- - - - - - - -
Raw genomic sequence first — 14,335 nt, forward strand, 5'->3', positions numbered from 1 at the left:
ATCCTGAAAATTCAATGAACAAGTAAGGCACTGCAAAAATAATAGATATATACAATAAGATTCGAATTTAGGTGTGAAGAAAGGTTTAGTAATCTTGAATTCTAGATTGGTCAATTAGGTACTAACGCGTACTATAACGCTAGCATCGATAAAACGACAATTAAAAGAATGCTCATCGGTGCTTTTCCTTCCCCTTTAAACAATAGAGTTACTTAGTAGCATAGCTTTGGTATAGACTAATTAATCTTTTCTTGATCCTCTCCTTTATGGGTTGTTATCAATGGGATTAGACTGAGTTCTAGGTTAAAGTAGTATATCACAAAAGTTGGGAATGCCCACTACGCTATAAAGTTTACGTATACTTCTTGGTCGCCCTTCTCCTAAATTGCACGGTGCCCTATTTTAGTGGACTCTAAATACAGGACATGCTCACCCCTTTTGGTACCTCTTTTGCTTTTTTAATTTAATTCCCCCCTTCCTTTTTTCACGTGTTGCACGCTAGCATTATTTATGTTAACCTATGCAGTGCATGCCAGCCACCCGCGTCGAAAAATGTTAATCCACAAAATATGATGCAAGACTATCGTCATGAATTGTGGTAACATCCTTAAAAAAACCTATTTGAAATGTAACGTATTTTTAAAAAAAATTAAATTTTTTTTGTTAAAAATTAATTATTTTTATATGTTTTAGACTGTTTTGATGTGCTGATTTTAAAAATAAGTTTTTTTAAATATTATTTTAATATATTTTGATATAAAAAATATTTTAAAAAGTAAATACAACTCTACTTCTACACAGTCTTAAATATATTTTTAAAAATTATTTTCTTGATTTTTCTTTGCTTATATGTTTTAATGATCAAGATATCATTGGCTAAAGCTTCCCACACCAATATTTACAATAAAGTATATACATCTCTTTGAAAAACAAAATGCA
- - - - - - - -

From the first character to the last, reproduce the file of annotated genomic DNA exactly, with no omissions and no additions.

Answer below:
Raw genomic sequence first — 14,335 nt, forward strand, 5'->3', positions numbered from 1 at the left:
ATCCTGAAAATTCAATGAACAAGTAAGGCACTGCAAAAATAATAGATATATACAATAAGATTCGAATTTAGGTGTGAAGAAAGGTTTAGTAATCTTGAATTCTAGATTGGTCAATTAGGTACTAACGCGTACTATAACGCTAGCATCGATAAAACGACAATTAAAAGAATGCTCATCGGTGCTTTTCCTTCCCCTTTAAACAATAGAGTTACTTAGTAGCATAGCTTTGGTATAGACTAATTAATCTTTTCTTGATCCTCTCCTTTATGGGTTGTTATCAATGGGATTAGACTGAGTTCTAGGTTAAAGTAGTATATCACAAAAGTTGGGAATGCCCACTACGCTATAAAGTTTACGTATACTTCTTGGTCGCCCTTCTCCTAAATTGCACGGTGCCCTATTTTAGTGGACTCTAAATACAGGACATGCTCACCCCTTTTGGTACCTCTTTTGCTTTTTTAATTTAATTCCCCCCTTCCTTTTTTCACGTGTTGCACGCTAGCATTATTTATGTTAACCTATGCAGTGCATGCCAGCCACCCGCGTCGAAAAATGTTAATCCACAAAATATGATGCAAGACTATCGTCATGAATTGTGGTAACATCCTTAAAAAAACCTATTTGAAATGTAACGTATTTTTAAAAAAAATTAAATTTTTTTTGTTAAAAATTAATTATTTTTATATGTTTTAGACTGTTTTGATGTGCTGATTTTAAAAATAAGTTTTTTTAAATATTATTTTAATATATTTTGATATAAAAAATATTTTAAAAAGTAAATACAACTCTACTTCTACACAGTCTTAAATATATTTTTAAAAATTATTTTCTTGATTTTTCTTTGCTTATATGTTTTAATGATCAAGATATCATTGGCTAAAGCTTCCCACACCAATATTTACAATAAAGTATATACATCTCTTTGAAAAACAAAATGCA